In a jeremiad against the TSA, Will Wilkinson puts them in perspective:
I have found the submissiveness and docility of the American people in the face of the state's pointless molestation incredibly discouraging. I think this is one of those subjects that demands we step back, take a deep breath, and consider with a clear mind just how phenomenally idiotic the government's policy of increasingly invasive degradation really is. Law-abiding travellers, who pose approximately zero risk of terrorism, and offer no ground for reasonable suspicion of wrongdoing, must run this gauntlet of abasement because airplanes were once made the instrument of mass death. The odds of being a victim of terrorism on a flight are approximately 1 in 10,408,947rather less than the 1 in 500,000 odds of getting killed by lightning.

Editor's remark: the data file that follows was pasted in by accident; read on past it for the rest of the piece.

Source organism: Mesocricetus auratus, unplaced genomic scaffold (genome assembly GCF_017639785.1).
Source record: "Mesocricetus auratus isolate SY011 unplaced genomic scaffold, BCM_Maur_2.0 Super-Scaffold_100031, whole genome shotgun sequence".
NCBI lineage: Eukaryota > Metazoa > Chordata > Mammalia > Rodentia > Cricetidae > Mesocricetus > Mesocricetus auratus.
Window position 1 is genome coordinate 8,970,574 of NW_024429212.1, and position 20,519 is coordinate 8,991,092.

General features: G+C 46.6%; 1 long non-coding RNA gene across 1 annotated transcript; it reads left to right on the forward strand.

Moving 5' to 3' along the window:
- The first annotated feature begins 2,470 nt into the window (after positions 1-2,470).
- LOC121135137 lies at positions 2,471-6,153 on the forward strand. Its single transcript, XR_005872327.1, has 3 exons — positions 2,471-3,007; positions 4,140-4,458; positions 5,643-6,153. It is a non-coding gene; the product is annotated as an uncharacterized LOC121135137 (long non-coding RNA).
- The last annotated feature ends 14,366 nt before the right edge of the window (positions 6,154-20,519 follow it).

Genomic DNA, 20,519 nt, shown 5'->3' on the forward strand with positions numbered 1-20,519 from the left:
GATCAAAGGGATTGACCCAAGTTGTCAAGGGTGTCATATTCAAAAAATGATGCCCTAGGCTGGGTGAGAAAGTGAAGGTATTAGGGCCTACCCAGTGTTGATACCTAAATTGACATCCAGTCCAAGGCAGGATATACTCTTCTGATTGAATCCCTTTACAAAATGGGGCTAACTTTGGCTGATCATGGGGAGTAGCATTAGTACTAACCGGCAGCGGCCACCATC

But nope. Who cares? Doesn't matter! Instead the government ramps up their time-consuming campaign of harassment. Is the idea that if we are not made to feel ashamed, we will not be made to feel safe? I can't figure it out. The TSA is like my dog. Once he spied a rabbit by a tree in our yard as we came in the back gate. Now, whenever we come through that gate, he freezes and stares bullets at the spot by the birch where a bunny once sat. To a first approximation, there is never a rabbit there, and any special effort devoted to detecting one there is wasted. I have tried to explain this to Winston. But the poor dog, a genius of premature inductive inference, just won't believe me. I find this a little annoying, but he's a dog, it only takes a second, and he doesn't fondle my upper thigh.